Fears of a “twindemic,”—fallout from the flu and COVID-19—have not materialized since the coronavirus pandemic began, which is a relief.
New data from the U.S. Centers for Disease Control and Prevention shows a drastic difference in flu-related illnesses this year compared to last.
Action News Jax spoke with a local doctor who believes social distancing guidelines and increase in flu vaccinations are part of the reason why.
Dr. Sunil Joshi said one of the biggest fears as the coronavirus pandemic worsened was the combination of the flu and COVID-19.
While it remains a concern, Joshi said we are seeing a dramatic difference compared to last year, and as February is usually a peak month for the flu, he said right now we are in a good spot to escape the “twindemic.”
“We are in a much better spot than we were just a few months ago,” Joshi said. “We were concerned in September and October that flu numbers would go up around time COVID-19 numbers were going up.”
According to the CDC, over 400,000 people were hospitalized for the flu and 22,000 people died in the 2019-2020 season.
A map from the CDC shows the activity for influenza last year, specifically in the month of February. Most states were in the high or very high rate range. Florida was considered to have a high rate of flu .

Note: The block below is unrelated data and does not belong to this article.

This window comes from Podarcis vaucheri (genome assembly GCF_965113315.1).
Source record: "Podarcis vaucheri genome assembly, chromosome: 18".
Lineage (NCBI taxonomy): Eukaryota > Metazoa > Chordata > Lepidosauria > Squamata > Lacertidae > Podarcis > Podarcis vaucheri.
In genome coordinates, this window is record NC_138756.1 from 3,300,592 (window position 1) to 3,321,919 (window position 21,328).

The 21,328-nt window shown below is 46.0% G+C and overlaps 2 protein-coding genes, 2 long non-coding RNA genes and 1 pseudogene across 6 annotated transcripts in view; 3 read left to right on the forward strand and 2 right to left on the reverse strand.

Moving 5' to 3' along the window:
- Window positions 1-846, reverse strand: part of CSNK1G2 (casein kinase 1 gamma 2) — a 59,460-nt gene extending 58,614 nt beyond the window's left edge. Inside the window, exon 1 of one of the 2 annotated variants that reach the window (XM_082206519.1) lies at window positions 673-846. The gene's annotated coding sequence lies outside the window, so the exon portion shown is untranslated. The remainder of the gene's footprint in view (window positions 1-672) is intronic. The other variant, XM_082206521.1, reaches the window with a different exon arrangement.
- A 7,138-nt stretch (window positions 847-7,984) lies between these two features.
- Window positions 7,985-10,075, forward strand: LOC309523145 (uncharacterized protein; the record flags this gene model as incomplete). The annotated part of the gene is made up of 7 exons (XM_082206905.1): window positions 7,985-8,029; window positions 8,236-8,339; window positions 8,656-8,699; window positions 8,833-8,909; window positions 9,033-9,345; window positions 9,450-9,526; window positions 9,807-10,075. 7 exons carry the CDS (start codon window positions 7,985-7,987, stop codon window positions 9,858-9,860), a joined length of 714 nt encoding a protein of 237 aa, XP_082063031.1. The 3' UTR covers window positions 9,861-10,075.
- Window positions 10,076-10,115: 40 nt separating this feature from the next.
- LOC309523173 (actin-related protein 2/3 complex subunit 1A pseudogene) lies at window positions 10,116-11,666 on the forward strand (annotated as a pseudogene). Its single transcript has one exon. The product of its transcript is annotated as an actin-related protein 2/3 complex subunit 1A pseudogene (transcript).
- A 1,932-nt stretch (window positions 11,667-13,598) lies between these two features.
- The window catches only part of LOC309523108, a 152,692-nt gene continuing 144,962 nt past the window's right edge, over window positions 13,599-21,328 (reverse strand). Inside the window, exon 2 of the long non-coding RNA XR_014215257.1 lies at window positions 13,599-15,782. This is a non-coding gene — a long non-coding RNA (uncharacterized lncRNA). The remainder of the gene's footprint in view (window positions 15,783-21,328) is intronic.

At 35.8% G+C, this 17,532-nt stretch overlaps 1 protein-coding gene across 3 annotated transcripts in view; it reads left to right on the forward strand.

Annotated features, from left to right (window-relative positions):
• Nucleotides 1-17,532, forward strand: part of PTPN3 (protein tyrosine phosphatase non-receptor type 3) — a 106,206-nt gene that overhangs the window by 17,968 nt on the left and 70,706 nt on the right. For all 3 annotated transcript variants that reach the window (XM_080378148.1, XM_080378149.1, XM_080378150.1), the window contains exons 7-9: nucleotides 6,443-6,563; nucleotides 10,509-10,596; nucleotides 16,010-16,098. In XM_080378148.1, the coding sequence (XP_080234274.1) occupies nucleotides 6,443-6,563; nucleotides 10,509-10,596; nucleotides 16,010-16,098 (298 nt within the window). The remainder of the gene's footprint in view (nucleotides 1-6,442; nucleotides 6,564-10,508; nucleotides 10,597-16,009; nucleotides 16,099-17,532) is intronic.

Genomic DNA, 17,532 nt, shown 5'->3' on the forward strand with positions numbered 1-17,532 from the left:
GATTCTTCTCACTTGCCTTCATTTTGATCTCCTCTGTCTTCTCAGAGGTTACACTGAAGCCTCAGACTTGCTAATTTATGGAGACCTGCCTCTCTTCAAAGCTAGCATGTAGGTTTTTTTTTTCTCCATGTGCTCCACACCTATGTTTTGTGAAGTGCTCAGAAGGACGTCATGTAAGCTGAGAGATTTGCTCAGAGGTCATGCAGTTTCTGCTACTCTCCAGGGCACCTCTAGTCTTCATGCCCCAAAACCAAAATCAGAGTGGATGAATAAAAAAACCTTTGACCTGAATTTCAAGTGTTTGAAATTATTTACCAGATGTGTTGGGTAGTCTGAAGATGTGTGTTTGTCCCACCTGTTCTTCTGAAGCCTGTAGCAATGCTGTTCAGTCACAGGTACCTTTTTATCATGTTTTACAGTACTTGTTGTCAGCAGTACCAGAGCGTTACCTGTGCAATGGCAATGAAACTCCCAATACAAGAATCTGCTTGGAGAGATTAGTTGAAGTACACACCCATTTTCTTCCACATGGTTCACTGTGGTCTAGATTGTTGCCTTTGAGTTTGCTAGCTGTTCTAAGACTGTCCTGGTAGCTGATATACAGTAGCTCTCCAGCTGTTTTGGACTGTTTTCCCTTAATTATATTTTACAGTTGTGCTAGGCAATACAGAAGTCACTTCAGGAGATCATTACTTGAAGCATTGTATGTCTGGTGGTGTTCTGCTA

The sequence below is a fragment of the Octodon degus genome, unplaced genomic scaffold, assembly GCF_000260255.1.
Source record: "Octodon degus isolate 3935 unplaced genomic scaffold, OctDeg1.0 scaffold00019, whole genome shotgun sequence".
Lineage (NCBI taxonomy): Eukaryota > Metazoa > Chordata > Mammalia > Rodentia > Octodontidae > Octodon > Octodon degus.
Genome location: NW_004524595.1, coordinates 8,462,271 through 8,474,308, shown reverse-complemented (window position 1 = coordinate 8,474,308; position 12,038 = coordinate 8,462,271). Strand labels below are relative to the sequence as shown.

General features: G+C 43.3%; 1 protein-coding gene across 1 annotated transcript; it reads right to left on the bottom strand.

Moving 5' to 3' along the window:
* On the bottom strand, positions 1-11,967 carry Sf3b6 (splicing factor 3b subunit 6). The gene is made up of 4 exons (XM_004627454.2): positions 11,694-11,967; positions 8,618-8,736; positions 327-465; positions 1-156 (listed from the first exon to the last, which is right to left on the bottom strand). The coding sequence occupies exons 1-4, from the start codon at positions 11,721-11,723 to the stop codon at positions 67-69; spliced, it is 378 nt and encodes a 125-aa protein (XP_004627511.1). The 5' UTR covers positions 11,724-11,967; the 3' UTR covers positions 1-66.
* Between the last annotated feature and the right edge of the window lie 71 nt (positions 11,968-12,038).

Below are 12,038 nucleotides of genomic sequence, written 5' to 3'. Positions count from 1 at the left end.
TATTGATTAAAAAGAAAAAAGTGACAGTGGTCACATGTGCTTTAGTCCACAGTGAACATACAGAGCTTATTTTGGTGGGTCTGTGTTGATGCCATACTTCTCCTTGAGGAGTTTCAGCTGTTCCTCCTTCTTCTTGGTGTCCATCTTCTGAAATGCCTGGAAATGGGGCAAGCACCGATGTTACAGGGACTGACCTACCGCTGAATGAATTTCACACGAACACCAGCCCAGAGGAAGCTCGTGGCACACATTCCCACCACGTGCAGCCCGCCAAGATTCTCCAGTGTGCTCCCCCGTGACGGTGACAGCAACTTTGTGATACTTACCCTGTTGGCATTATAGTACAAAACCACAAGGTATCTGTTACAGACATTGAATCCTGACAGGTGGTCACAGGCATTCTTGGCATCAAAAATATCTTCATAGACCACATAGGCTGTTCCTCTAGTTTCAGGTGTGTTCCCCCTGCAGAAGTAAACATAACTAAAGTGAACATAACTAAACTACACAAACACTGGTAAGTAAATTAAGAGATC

Fast forward a year, and the map shows just about every state at minimal rate.
Middleburgh neighbor Bobby Dean said he hopes it stays that way.
“I hope people are smart enough to go out and get their shots, get their flu shots especially like me when you get older. Get the. It’s going to help you,” he said.
Joshi is president ofthe Duval County Medical Society Foundation and #FluVaxJax, a campaign to make sure everyone is inoculated against influenza. He said from weekly reports sent in by five counties, 48% of Jacksonville’s adult population has been vaccinated for flu.
He tells Action News Jax that, in most years, the flu pushes the limit for hospitalizations.
“We didn’t want to see that happen here in Northeast Florida, which is why we were trying to push the FluVaxJax initiative to try to increase vaccination rates, because we know that folks who are vaccinated against the flu are significantly less likely to require hospitalizations,” he said.
He said flu season could go all the way through March. Patients who want to be inoculated against both diseases must wait at least 14 days between vaccinations.
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